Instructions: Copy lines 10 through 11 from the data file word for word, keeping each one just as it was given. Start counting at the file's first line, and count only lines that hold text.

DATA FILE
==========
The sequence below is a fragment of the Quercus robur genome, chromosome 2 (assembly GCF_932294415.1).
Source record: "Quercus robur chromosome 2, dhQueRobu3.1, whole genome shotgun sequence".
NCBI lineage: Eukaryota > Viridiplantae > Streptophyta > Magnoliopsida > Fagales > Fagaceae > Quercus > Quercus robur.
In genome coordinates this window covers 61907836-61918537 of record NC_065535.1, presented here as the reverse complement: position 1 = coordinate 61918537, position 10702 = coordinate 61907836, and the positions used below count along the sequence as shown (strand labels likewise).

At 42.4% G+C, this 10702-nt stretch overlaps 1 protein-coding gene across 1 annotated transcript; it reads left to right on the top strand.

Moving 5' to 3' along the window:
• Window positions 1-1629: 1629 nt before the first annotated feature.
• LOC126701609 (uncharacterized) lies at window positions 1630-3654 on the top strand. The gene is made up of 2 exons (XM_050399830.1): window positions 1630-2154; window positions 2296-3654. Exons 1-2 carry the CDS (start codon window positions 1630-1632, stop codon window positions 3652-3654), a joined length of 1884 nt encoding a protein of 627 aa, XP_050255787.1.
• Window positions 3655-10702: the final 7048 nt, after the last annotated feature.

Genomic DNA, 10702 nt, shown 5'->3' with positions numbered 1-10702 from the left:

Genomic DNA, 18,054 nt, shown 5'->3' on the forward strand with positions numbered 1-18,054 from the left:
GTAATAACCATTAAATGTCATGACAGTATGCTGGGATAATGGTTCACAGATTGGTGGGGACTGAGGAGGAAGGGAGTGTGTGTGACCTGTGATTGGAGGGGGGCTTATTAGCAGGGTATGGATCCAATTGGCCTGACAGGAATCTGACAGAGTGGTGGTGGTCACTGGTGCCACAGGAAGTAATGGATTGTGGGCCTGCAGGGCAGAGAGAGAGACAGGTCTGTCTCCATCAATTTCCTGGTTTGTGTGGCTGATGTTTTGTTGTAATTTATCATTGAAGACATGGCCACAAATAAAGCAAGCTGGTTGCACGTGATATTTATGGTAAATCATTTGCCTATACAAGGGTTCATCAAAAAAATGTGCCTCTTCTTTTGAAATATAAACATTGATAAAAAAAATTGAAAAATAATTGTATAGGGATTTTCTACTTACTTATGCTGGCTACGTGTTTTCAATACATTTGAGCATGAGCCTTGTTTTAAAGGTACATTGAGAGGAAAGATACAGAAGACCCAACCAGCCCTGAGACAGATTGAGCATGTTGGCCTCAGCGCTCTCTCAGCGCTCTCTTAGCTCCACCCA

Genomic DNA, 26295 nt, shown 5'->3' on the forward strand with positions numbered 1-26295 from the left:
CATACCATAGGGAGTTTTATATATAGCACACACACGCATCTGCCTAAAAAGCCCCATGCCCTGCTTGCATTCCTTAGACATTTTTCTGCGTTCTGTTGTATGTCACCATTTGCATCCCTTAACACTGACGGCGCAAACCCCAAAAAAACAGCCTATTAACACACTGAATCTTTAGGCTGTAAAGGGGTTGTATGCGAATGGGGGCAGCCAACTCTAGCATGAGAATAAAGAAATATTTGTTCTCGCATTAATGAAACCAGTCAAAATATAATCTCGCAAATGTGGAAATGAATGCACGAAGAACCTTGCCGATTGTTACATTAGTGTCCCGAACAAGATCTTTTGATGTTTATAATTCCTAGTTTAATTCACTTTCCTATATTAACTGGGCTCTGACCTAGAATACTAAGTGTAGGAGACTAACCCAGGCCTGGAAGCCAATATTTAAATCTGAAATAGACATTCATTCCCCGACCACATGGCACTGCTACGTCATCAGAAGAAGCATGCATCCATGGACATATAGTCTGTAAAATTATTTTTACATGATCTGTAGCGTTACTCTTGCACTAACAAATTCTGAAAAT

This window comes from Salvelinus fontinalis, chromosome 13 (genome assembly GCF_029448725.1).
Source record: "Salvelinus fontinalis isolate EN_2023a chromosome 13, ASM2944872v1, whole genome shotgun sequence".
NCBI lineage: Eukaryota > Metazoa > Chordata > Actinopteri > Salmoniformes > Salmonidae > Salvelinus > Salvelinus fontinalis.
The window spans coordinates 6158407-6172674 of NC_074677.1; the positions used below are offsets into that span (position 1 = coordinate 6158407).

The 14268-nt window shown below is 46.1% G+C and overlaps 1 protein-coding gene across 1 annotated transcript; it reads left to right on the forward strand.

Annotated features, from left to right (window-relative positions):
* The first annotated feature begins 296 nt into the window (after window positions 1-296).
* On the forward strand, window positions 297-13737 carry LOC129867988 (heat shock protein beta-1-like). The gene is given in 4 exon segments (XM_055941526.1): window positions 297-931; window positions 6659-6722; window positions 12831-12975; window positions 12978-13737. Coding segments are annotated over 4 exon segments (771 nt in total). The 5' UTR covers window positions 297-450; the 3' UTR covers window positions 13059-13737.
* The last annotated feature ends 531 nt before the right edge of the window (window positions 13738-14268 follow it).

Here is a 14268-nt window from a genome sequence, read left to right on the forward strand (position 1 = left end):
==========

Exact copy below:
Genomic DNA, 10702 nt, shown 5'->3' with positions numbered 1-10702 from the left:

Genomic DNA, 18,054 nt, shown 5'->3' on the forward strand with positions numbered 1-18,054 from the left: